VLDB is a premier annual international forum for data management and database researchers, vendors, practitioners, application developers, and users. The conference will feature research talks, tutorials, demonstrations, and workshops. It will cover current issues in data management, database, and information systems research. Data management and databases remain among the main technological cornerstones of the applications of the twenty-first century. With the emergence of Big Data, data-related technologies are becoming more important than ever before.
VLDB 2015 will take place at the Hilton Waikoloa Village on the beautiful Kohala Coast on the northwestern side of the Big Island of Hawai‘i. Hawai‘i Island is the largest of the Hawaiian Islands; it is also referred to as the “Orchid Island” and more famously defined by its size as the Big Island, making it an especially appropriate setting for a conference whose concerns include Big Data.
The 20-minute drive north of the Kona International Airport (KOA), your final destination, features rugged lava rock fields from Mauna Loa – one of five volcanoes located on this island. The oldest of these volcanoes, Kohala Mountain, is estimated to have breached sea level 500,000 years ago. It is from this dominating mountain that the Kohala Coast derives its name.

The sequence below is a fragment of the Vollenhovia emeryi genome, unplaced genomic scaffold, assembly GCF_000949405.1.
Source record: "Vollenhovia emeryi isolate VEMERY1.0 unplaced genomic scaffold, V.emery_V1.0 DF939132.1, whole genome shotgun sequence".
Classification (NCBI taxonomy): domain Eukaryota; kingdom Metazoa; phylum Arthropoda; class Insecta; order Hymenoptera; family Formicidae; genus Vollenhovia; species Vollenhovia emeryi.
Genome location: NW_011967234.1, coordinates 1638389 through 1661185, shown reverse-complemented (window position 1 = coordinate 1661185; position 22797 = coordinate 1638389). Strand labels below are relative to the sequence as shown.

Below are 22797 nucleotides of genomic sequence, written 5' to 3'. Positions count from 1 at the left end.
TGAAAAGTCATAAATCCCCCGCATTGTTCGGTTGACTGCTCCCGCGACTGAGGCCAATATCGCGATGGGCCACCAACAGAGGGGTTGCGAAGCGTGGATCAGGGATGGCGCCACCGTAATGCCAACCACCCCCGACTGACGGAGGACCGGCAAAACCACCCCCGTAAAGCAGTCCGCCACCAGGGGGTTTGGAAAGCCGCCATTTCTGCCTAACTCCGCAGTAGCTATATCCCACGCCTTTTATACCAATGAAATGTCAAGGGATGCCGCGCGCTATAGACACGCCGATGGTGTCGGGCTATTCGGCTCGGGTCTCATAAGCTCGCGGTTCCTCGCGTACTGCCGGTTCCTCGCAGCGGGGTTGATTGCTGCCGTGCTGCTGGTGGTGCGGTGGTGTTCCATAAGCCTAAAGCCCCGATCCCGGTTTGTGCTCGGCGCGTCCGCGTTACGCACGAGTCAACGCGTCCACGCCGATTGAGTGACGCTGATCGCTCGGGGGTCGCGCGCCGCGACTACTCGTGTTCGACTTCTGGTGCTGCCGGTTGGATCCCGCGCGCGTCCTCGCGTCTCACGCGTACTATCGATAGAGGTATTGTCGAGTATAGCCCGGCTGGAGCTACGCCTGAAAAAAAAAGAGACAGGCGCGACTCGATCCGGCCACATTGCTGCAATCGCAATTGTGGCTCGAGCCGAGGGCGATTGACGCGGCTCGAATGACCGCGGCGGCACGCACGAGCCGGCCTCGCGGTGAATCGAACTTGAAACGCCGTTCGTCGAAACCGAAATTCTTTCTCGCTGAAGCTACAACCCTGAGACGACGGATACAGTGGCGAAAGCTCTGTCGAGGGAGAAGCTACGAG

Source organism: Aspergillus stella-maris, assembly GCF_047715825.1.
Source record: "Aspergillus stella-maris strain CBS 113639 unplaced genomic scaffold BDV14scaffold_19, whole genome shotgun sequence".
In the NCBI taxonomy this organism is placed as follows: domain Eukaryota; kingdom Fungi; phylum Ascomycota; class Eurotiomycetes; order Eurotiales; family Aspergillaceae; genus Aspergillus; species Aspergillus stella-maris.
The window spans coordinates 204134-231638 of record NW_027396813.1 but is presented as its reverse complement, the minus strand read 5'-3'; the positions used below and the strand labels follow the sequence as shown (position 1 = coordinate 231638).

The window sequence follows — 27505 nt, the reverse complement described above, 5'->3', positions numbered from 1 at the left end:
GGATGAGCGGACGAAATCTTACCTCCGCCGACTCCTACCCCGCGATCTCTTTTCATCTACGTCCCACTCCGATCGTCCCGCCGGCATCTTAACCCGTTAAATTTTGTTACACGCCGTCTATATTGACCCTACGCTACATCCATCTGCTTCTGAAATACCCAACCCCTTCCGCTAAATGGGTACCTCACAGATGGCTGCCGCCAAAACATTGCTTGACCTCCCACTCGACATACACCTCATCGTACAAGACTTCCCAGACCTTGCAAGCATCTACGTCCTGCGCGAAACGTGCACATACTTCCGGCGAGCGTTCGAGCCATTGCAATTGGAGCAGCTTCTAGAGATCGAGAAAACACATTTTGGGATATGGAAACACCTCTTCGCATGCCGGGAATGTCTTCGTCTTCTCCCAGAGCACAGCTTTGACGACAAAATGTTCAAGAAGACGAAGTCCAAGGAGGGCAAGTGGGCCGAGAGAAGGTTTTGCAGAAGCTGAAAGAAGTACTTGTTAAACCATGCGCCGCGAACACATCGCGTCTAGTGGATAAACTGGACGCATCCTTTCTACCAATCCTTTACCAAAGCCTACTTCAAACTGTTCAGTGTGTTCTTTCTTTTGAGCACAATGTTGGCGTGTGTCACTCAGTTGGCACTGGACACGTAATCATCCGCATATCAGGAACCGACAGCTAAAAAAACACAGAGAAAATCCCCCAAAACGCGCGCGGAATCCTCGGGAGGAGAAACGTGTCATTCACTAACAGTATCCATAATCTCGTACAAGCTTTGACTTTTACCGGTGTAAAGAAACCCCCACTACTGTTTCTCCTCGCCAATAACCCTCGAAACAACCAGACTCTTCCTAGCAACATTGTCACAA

Hapuna Beach State Park, located within the Kohala Coast, features the island’s largest white-sand beach with conditions perfect for snorkeling, bodyboarding, and sunbathing. In fact, this region receives less than nine inches of rain annually, making a sunny visit to the beach almost guaranteed. Hapuna Beach has frequently been featured in Condé Nast as one of the most pristine beaches in the world!
In addition to the beautiful sites and outdoor activities, visitors can have a unique cultural experience at the nearby Puako Petroglyph Archaeological Preserve, where more than a thousand, centuries-old lava rock carvings can be seen. The Kohala Coast is known for its “mana” (wisdom/history) and is rich in both cultural and environmental history.